If you are very, very careful you can live that way without going into debt, but there is a really important factor that is left out of most people’s mindsets. There is a psychological factor in how we spend our money. When we use a credit card we are almost ALWAYS inclined to spend more money because we don’t feel the pain of money actually leaving our hands. That means that when you’re spending your “future money” with your credit card, you’re much more likely to say things like, “Go ahead and supersize it and throw in an extra hash brown.” Your cash is flowing out significantly faster with credit cards than it would be with cash or even a debit card. (And in that example, you’re also getting fatter.) As we’re developing even easier ways to pay for things like “the Square” and being able to swipe our iphones at starbucks, it will show in how much faster our money flows out. Source

2) Minimum payments are not designed to encourage you to pay down your balance, they are designed to DISCOURAGE you to pay down your balance.

This one isn’t hard to figure out. Your minimum balance tells you nothing about how much money you can actually afford to throw at your debt. What it really says is, “Give us this little amount of money and you can keep all your toys and you won’t hear from us for a whole month!” The credit card companies know this and it distracts people from the amount of money they lose in interest by only paying the minimum. Decide how much you are going to pay on a card based on how much you can fit into your personal budget, not based on their minimum payment. Source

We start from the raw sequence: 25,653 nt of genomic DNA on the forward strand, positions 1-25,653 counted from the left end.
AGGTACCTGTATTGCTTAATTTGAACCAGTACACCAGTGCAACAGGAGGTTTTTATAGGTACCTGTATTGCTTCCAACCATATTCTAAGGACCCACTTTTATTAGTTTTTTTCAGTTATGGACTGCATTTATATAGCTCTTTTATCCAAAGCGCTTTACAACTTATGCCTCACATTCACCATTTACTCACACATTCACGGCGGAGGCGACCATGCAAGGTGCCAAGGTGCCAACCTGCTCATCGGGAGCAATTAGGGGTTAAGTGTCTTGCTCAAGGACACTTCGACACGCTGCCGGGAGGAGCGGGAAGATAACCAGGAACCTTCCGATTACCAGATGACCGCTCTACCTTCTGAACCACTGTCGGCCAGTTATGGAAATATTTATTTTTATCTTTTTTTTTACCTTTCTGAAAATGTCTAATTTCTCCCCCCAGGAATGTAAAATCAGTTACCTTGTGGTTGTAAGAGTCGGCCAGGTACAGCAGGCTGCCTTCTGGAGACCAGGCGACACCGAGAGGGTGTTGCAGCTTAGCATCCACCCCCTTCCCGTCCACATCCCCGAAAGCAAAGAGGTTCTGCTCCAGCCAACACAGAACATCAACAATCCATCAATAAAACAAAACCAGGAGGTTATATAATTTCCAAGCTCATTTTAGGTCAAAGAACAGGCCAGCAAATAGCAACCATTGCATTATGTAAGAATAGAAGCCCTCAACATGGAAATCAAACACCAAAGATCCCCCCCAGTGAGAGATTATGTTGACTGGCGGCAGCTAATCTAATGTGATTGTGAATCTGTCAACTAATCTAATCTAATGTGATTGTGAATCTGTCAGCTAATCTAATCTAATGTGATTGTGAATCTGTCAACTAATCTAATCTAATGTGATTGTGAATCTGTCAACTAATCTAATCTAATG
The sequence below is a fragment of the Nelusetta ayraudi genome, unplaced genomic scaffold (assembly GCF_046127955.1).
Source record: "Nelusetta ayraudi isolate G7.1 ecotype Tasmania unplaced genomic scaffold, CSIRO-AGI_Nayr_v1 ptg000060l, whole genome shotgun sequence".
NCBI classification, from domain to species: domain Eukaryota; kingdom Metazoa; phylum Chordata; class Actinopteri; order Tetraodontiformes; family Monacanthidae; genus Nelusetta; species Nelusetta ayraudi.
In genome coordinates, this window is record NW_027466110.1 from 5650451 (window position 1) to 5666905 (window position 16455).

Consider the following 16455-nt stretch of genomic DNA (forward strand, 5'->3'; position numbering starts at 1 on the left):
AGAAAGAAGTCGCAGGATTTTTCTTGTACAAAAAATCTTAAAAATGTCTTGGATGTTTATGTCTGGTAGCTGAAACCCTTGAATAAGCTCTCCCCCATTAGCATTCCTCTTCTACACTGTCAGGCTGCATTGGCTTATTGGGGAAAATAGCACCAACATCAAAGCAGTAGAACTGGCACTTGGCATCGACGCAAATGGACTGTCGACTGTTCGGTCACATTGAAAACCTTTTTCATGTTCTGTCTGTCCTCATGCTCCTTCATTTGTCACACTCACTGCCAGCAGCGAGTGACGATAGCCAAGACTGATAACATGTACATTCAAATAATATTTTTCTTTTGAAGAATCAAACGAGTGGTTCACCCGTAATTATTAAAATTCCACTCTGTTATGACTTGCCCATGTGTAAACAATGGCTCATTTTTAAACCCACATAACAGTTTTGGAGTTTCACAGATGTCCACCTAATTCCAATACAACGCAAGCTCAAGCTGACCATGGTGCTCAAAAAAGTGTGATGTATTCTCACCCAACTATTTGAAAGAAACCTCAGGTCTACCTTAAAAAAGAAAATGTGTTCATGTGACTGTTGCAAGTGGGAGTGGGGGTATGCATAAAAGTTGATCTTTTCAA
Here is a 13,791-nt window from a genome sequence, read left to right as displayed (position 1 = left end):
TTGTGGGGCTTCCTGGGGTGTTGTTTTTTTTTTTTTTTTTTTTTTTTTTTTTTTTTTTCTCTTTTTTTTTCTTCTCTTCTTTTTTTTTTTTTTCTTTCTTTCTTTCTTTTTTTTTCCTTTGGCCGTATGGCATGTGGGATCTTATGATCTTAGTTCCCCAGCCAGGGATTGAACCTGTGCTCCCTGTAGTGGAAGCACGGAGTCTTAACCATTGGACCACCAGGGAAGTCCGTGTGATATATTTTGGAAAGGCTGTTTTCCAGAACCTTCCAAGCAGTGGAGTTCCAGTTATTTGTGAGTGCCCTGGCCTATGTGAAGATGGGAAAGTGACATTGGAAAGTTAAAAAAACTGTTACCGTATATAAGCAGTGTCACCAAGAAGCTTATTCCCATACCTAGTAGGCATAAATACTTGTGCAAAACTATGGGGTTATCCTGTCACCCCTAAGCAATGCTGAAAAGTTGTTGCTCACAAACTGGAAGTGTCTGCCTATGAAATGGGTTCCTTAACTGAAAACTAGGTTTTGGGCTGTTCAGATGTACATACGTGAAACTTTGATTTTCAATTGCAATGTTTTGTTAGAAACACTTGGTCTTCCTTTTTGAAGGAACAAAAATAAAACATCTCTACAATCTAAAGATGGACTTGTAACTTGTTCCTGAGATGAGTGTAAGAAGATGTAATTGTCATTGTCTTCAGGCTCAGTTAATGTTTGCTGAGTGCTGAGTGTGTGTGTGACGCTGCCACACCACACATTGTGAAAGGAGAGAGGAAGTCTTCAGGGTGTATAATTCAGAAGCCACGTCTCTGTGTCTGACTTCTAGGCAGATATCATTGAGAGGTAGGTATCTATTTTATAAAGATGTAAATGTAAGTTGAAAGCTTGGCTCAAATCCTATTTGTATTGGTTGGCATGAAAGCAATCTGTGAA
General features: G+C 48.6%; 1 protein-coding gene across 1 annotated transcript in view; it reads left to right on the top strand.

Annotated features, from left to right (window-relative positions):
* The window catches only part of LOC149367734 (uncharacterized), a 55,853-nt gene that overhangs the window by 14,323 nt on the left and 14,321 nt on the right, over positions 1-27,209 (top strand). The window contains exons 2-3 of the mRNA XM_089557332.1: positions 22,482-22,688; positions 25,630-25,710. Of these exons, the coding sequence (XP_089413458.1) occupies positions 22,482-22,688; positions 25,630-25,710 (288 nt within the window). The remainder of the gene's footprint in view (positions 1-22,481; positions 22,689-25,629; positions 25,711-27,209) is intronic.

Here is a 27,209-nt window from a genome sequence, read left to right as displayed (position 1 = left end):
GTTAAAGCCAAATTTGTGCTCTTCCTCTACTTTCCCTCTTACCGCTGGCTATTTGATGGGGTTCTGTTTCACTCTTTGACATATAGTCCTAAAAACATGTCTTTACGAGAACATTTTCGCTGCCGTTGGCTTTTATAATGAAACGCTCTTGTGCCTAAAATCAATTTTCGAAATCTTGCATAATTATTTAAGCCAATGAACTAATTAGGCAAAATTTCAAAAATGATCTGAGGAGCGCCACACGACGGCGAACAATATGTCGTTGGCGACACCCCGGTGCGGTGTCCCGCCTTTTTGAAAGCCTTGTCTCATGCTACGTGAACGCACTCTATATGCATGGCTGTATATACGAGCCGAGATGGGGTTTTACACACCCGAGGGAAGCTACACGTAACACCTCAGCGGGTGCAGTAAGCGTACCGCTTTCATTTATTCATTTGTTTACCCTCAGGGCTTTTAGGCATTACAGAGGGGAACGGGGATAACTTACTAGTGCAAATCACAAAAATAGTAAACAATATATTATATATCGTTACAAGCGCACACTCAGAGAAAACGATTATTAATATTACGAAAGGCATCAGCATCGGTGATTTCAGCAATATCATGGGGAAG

3) We (myself included) criticize our government for going trillions of dollars into debt. Well, right now American consumers as a whole owe $11.38 trillion in debt. Households with debt owe an average of $15,328 on credit cards, $149,782 on mortgages and $34,703 on student loans. Not quite as much as the government’s debt, but it’s close enough for us to realize that as individuals we might be a part of the economic problem as well. Source

4) Credit card rewards programs do just enough to keep people believing in them. Most airline miles go unredeemed and in the end the rewards just aren’t worth any interest you might pay. Research the statistics on this and think about it from the credit card company’s perspective. Do you think it’s working in their favor or in the favor of the customer? If their customers spend more money by holding their card, they aren’t going to be upset about shelling out a few bucks here and there in rewards. In the end, we are not ‘beating them’ at this game. Source

Since this is apparently a taboo subject I want to say that I hope I don’t ever sound judgmental when I write about money. I started to learn about these things because I have made some major mistakes with money that I’m still paying for. Once I started to learn, I became pretty passionate about sharing some of the information so that other people might not make those mistakes. So I pray that you all make good decisions and experience blessings with money.


A friend of mine has recently started a blog here. In one of his posts, he talked about the power of podcasts. I totally related to it since I’ve started devouring podcasts recently. It started with Dave Ramsey’s daily radio show about money (of course), but now I’ve branched out to Ravi Zacharias, Andy Stanley and a photography podcast. It’s such an underrated bit of technology. After a while listening to these guys every day, it starts to feel like they are actually mentoring me in some form. You can actually start to see your knowledge and wisdom grow by just listening to them while working out or walking to the metro. If you want to get better at something or understand something better, there are tons of free podcasts out there on almost every topic. Look into it.